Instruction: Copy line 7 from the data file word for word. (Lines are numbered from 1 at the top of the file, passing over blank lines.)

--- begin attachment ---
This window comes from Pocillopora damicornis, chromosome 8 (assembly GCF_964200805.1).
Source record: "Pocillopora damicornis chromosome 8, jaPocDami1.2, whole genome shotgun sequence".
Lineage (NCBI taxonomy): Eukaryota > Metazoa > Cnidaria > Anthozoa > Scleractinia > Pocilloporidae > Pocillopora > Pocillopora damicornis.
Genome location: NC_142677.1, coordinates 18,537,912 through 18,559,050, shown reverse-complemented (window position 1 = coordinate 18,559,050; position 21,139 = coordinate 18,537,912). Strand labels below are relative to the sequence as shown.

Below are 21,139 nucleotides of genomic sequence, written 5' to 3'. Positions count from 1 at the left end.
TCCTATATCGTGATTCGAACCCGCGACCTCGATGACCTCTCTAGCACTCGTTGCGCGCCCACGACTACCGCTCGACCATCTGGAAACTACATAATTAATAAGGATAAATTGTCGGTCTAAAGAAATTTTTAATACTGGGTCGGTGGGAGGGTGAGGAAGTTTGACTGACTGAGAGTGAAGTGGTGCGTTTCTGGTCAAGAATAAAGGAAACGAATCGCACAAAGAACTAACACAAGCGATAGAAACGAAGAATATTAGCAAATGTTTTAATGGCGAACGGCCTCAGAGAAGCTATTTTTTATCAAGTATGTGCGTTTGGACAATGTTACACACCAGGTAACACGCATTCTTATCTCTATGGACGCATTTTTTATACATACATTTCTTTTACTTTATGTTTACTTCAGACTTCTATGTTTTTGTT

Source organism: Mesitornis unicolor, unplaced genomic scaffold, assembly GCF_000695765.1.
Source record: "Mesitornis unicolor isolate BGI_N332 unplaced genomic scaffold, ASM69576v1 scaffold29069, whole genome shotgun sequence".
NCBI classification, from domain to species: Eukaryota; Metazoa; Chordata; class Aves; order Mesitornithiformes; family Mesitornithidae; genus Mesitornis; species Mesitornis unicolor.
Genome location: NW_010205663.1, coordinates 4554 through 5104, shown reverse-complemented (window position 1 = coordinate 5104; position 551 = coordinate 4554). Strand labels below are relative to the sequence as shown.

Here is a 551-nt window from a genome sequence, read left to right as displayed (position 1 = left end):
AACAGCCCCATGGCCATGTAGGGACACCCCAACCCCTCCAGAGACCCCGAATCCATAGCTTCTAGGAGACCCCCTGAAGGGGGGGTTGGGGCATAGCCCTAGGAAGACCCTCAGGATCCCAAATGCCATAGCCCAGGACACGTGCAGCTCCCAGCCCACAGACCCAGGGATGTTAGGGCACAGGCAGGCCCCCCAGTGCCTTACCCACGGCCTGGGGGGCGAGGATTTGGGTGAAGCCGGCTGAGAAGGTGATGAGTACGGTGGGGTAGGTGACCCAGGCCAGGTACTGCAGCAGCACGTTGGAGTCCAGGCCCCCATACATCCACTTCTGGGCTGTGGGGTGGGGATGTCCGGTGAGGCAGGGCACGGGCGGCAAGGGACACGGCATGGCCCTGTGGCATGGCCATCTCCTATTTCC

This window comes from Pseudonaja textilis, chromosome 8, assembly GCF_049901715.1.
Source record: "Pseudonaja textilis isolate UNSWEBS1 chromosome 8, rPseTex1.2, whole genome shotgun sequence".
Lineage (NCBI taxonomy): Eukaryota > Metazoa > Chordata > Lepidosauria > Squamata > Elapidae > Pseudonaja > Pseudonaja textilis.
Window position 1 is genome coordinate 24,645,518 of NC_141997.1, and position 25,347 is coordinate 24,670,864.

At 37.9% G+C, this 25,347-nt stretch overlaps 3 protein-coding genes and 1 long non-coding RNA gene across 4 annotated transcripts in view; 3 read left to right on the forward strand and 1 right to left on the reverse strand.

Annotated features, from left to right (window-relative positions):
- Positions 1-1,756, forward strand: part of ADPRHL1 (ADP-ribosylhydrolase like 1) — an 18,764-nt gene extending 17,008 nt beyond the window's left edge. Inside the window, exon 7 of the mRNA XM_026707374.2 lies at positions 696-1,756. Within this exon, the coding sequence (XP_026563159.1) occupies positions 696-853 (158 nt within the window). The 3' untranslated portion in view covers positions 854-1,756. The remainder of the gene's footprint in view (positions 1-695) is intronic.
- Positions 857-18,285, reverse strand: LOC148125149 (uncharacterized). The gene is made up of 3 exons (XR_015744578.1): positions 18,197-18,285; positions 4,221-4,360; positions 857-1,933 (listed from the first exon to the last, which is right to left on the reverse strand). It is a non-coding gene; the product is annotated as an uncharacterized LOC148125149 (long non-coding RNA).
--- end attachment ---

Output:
Source organism: Mesitornis unicolor, unplaced genomic scaffold, assembly GCF_000695765.1.